Function to enable attribute access for generator instances. Simplifies data sharing for advanced uses of generators and provides much of the functionality sought by PEP 288. <br> Most uses of generators have no need for data sharing. This recipe is for the few tough cases which can be written more elegantly when attribute access is enabled.
Python, 56 lines
Generators simplify writing iterators which produce data as needed rather than all at once. The yield keyword freezes execution state, eliminating the need for instance variables and progress flags. As well, generators automatically create the __iter__() and next() methods for the iterator interface.
Generators would also be useful for writing complex data consumer routines. Again, the ability to freeze and restart eliminates the code to explicitly save and restore the execution state between calls. However, it is difficult to cleanly pass data into consumers written using generators.
This recipe provides a simple way for generator instances to read and write attributes just like their class-based counterparts. To use the recipe, add a self parameter to the beginning of a generator definition. Then, call enableAttributes() to turn on attribute sharing.
After that, use attributes the same way you would with classes and instances. Writing complex consumers becomes trivially easy. Likewise, it simplifies implementation and increases the capabilities of other cookbook recipes using generators to create cooperative multitasking, co-routines, tasklets, continuations, finite state machines, and other wonders.
When called, a generator definition creates a generator instance without attribute access. The enableAttributes routine wraps and replaces the generator definition with a new factory function that creates an attribute enabled class instance.
enableAttributes goes to great lengths to make sure the new factory function resembles the original generator (same name, same doc string, preserved function attributes, and an internal structure allowing autocompleters and pydoc to find the correct arguments).
When run, the factory function creates a generator instance using the original generator definition. The instance is embedded in a shell class instance whose function is to store attributes and to forward .next() calls to the generator instance.
UNDERSTANDING THE DETAILED WORKINGS OF THE EXAMPLE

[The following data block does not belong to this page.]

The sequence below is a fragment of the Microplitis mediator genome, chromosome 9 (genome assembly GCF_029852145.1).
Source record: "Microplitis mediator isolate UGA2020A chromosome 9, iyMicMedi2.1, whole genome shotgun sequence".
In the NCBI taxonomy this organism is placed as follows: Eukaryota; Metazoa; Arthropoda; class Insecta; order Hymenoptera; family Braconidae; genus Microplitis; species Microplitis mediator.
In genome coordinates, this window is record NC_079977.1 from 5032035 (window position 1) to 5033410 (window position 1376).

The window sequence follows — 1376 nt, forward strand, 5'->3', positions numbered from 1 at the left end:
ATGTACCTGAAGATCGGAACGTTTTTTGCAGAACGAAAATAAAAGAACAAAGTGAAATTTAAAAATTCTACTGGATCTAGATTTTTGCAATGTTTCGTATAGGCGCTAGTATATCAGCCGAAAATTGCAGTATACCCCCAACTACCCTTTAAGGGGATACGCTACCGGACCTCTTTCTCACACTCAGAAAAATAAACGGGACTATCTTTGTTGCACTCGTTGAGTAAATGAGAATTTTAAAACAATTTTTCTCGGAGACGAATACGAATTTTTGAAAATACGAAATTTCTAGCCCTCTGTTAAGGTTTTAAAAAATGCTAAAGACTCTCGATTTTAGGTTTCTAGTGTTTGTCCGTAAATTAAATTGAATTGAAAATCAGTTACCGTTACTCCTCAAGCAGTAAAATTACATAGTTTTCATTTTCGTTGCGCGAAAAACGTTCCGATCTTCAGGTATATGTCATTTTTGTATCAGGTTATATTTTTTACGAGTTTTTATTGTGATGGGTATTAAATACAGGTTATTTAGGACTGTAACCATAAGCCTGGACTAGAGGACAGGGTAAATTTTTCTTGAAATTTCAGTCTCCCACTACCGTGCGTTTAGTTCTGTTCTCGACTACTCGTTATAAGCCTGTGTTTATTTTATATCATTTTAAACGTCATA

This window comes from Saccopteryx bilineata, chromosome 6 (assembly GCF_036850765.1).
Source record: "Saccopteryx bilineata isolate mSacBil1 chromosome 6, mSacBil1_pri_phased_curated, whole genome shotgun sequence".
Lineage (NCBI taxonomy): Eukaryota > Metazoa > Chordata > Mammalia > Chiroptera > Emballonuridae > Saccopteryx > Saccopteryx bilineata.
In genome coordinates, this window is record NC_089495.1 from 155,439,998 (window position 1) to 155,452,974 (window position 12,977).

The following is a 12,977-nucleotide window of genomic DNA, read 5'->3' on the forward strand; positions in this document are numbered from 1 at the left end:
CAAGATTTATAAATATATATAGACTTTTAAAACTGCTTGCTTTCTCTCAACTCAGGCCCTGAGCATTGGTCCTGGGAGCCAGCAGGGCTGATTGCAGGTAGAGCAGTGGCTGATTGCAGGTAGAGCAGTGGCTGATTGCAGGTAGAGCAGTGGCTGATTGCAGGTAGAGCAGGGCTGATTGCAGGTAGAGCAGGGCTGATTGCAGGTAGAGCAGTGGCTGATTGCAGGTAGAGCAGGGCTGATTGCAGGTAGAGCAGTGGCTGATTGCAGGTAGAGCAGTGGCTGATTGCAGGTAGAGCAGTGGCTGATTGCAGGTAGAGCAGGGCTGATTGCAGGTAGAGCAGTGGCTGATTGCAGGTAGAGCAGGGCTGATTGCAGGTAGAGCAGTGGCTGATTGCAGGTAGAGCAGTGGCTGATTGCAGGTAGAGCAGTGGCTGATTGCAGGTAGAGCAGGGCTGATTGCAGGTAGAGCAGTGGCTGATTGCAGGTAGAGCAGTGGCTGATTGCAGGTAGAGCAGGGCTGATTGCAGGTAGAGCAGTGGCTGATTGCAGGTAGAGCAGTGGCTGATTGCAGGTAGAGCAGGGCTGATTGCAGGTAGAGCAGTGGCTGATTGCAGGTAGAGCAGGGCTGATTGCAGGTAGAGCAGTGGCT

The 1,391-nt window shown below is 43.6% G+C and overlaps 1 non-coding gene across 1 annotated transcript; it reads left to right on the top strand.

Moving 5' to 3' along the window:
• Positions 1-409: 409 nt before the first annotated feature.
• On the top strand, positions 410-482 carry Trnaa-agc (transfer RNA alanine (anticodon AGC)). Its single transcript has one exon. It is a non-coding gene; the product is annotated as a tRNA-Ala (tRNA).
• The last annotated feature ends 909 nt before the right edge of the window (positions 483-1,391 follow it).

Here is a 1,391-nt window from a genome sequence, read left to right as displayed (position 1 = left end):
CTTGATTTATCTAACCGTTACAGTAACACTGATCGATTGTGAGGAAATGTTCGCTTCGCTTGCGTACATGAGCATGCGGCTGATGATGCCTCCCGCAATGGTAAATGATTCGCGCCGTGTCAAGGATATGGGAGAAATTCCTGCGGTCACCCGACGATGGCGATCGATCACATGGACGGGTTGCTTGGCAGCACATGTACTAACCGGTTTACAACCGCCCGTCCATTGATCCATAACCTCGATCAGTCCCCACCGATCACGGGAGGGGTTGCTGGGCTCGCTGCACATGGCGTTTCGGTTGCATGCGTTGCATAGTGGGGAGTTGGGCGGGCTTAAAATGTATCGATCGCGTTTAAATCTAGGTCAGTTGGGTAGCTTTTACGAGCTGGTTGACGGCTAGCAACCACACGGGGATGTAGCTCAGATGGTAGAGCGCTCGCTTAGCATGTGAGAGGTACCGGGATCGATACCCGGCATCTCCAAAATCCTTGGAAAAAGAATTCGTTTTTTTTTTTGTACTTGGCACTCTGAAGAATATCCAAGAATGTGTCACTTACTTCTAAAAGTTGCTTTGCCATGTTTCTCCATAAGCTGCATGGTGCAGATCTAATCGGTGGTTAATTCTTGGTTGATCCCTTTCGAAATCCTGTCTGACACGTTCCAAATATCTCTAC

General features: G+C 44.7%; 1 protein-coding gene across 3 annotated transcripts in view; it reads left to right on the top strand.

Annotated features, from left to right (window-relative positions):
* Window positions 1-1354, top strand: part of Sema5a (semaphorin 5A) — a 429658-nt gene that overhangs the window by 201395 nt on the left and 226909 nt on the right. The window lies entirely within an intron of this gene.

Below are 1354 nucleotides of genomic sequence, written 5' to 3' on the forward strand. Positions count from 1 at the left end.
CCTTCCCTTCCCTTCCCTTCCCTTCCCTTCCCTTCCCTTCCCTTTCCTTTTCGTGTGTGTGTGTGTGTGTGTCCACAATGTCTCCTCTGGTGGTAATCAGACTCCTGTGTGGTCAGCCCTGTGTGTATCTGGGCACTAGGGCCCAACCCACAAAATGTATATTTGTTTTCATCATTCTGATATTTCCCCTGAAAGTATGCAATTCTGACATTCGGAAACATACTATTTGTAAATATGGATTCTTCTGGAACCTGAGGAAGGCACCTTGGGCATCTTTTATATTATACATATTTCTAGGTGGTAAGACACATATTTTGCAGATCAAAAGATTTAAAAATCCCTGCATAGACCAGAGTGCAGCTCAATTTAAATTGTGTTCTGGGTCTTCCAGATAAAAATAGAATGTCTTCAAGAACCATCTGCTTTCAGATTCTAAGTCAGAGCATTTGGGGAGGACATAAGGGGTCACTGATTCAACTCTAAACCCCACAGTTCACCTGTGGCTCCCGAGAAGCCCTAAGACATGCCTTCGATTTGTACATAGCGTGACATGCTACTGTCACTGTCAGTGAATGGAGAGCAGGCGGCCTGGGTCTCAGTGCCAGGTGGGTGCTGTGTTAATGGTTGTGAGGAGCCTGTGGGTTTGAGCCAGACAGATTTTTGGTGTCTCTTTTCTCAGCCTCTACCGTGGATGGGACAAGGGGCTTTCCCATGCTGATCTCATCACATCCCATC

The key to understanding enableAttributes() is to study what is passed to exec() in the code sample: <pre> _redef_tmp = outputCaps #1 def outputCaps(logfile): #2 wrapped = type('_GeneratorWrapper', (), outputCaps._realgen.__dict__)() #3 wrapped.__iter__ = lambda self: self #4 wrapped.next = outputCaps._realgen(wrapped, logfile).next #5 return wrapped outputCaps.__doc__ = _redef_tmp.__doc__ #6 outputCaps._realgen = _redef_tmp #7 del _redef_tmp #8 </pre>
1 the original generator is saved.
2 a new factory function is defined in its place (note, the parameter list excludes self so that pydoc will show the generator correctly).
'wrapped' starts out as an instance of an empty class whose dictionary is the same as the original generator.
3 'wrapped' is an instance of an empty class that shares the same function dictionary as the original generator (this enables behavior like class variables).
4 to support the iterator protocol and match generator behavior, the instance is given an __iter__ method which returns self.
5 the original generator is called and the resulting generator-iterator is used to handle calls to the next() method.
6 the new factory function gets a docstring from the original generator definition.
7 the reference to the original generator definition is stored in the new factory function's attribute dictionary. this completes the wrapping.
8 the temporary variable is cleaned from the workspace. this is important because exec() runs the redefinition code with the globals from the workspace of the original generator definition. that workspace is left unchanged except for repointing the generator reference to the new factory function.